Dorothy Days by Night

April 28 -May 4
VOL 124 NO. 16
Dorothy Days by Night
By Luke Eggleston/ SUN staff writer
SUN photo(s) Paul Finch
Local men to be honored for decades of service to the poor

For 25 years, men like Mike Krok and James Brown have been coming to the Oxford Inn in order to receive shelter, warmth and basic human dignity. And for 25 years men like Henry Nicolella, Mike Sullivan and Mike Milholland have been waiting there for them.

“In winter time, it’s life or death,” said Brown, who has been coming to the shelter for the past two years. Brown, a self-described alcoholic, lost his job when the Del Monte plant closed.

Krok, who haunts West Fayette Street and Onondaga Boulevard with his sign asking for food in return for work, isn’t sure if he will ever be able to exchange the cards he has been dealt.

An alcoholic since the age of 13, Krok said he’s “been in and out of this place for years.” Numerous trips to rehab clinics have failed to reverse the course his life took when he first found he could not put the bottle down.

Very few of the men who come here will ever be rehabilitated, but that isn’t really the point.

“Most of our guys started out behind the eight-ball and they’ll be there their whole lives,” Sullivan said.

Nevertheless, he added, there must be some mechanism for keeping these men from falling even further through the cracks in society.

“There has to be some kind of safety net there to give these guys the basic creature comforts that everybody needs,” Sullivan said.

For providing that safety net over the past two decades, Sullivan, Nicolella and Milholland will be honored with the Dorothy Day Award at a dinner in St. Andrew the Apostle Church. The church has sponsored the award since 1994. An official release from Catholic Charities said, the church has “given the award to those whose life and actions exemplify the life and actions of Day.”

Each of the recipients was inspired to work at the Oxford Inn by an interest in the work in Day and the Catholic Worker movement.

Day was among the founding members of the Catholic Worker movement, which established a network of houses of hospitality for the very poor.

Local Catholic activist Jerry Berrigan knew Day personally. He believes that she defined herself through her service to the poor.

“Through her life, she discovered and determined that if anyone could be loved more than others, then they were the poor and that was affirmed by the fact that Christ lived with the poor,” he said. “She always sought out the poor, concerned herself with the poor and talked to the poor.”

He also volunteered at the Oxford Inn for 20 years and knows Nicolella, Sullivan and Milholland.

“They are male Dorothy Days,” said Berrigan, who is a previous recipient of the award. “They have lived as persons, as men, and earned a living serving the poor. And they have done that with finesse, skill and dedication and they’re being recognized for it.”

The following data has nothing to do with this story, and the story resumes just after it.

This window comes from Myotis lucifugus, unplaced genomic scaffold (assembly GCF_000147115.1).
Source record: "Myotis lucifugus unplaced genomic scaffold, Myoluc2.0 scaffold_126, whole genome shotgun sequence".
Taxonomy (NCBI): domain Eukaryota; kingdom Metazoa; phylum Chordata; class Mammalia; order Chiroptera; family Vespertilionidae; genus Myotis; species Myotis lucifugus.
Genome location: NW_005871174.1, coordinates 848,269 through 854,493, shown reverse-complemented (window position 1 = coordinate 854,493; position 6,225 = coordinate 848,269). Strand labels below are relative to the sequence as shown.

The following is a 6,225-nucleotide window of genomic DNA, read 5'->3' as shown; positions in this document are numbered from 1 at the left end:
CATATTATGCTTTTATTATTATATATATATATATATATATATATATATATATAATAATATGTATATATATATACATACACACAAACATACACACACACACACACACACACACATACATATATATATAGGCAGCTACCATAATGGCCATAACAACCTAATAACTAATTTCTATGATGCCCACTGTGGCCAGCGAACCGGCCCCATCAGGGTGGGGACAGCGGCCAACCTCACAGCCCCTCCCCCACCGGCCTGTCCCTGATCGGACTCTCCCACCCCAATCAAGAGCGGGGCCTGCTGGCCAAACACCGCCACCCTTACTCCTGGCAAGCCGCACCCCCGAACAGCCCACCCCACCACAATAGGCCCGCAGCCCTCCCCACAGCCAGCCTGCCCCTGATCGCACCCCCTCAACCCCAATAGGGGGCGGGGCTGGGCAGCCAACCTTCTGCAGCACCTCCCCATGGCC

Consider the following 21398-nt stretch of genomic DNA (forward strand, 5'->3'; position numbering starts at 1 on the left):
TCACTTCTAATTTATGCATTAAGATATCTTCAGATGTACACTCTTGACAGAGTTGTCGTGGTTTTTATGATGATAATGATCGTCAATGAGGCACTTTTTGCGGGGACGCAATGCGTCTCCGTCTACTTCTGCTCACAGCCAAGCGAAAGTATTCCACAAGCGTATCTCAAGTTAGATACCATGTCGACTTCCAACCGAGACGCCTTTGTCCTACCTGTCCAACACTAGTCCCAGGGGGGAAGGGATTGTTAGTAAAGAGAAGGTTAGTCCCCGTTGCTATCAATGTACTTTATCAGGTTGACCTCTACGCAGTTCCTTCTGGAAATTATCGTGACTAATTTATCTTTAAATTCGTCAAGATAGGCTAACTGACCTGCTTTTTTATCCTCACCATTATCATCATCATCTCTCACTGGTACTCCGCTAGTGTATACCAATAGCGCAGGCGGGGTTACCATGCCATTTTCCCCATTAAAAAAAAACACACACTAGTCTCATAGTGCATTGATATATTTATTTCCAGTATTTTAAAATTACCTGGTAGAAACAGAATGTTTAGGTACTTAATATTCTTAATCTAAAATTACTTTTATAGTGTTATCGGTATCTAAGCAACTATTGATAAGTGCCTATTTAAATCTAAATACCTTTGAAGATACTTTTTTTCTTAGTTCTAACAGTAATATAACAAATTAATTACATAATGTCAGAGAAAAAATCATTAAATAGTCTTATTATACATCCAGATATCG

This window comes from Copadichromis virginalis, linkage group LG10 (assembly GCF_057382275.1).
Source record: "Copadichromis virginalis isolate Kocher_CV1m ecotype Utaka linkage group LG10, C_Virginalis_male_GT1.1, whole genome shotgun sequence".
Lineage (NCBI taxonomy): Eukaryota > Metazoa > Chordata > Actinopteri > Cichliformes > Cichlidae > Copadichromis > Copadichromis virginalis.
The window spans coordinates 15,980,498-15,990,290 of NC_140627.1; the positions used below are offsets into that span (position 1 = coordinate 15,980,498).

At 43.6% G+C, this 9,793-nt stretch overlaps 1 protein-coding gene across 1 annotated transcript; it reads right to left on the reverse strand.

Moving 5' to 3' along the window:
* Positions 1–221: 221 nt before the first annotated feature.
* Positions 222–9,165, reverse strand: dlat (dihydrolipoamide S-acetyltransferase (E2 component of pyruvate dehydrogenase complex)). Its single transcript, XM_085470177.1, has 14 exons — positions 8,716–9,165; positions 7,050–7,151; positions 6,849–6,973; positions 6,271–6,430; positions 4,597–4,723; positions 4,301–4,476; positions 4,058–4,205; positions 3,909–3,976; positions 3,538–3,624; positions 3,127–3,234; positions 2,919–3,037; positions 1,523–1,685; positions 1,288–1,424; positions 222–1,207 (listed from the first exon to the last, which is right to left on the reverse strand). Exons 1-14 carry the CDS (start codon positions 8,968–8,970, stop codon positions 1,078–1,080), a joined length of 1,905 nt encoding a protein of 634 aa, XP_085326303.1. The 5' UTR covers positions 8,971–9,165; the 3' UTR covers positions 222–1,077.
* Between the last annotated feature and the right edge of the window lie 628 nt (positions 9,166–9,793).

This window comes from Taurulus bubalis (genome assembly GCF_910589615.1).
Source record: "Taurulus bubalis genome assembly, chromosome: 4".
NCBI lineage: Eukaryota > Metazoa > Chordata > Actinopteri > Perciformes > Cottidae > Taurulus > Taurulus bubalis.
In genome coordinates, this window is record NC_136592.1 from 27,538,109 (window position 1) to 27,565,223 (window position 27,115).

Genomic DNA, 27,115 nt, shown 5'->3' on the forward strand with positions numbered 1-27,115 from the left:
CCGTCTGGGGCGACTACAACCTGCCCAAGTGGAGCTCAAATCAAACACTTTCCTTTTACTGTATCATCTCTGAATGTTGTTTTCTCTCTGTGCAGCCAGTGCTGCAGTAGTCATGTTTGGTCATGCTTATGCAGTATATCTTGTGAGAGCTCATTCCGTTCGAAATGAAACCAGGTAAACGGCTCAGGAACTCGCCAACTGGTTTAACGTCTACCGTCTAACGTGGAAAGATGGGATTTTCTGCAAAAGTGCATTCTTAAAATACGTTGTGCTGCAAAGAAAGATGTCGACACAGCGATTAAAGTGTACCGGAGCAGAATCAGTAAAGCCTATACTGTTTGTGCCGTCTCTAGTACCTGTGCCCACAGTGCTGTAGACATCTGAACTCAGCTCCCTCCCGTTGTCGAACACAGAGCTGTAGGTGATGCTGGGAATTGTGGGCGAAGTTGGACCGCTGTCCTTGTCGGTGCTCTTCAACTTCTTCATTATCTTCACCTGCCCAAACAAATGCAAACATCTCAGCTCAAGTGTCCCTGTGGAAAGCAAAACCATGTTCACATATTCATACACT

The three men comprise the senior staff at Oxford Inn and each of them spends a few nights a week managing the place working a shift that stretches from 7 or 7:30 p.m. to 8:30 a.m. The shelter provides men with basic necessities such as laundry, showers, toilets and beds. Whenever possible, food is provided for the men.

As a religion major at Syracuse University, Nicolella was propelled into the Catholic Worker movement by the radicalism of the late 1960’s and early 1970’s. He began working at Unity Kitchen in 1970 and Sullivan joined him there in 1974.

“It was the era when people were doing that kind of thing,” Nicolella said. “I was coming more from the Catholic Worker angle of it than the leftist kind of political program.”

Both moved over to the Oxford Inn when it opened and Milholland joined the fulltime staff in 1986.

Oddly, their tenure at Oxford Inn has seen very few violent instances.

“It does surprise me when you consider you’ve got this big room here full of anywhere from 70 to 100 people and 90 percent of them have a serious problem of one sort or another and yet you don’t really have that many problems,”

Nicolella said. He estimated that in the 25 years he has been at the Oxford Inn there have been perhaps “a handful” of violent confrontations.

He did note, however, that there was a fairly serious stabbing incident once during which a man had to be taken to the hospital.

Although they are usually socially hampered by drug or alcohol problems, Nicolella noted that most of the men who shelter in Oxford Inn are decent enough.

“Most of them are actually very nice. A lot of them have real problems,” he said. “We have people with alcohol and drug problems. When I first started, it was mostly alcoholics, but now you have a lot of crack addicts and people who do both. So you’ve got people who have issues like that and you’ve got other folks who have mental health problems.”

What threatens Sullivan’s optimism is the steady influx of new faces, a symptom of the virus that has made real social change seemingly impossible.

In the past, Oxford Inn has averaged between 80 and 85 men per night, but more recently the staff saw those numbers swell to between 95 and 100.

In order to compensate for the expanding numbers, an annex called the Surge was developed on Onondaga Boulevard. No one is turned away from the Oxford Inn, so previously some men were relegated to blankets on the floor.

“Eighty or 85 we can manage comfortably, but over the last couple of years the numbers just keep rising,” Nicolella said. “What can you do? We really don’t turn people away.”

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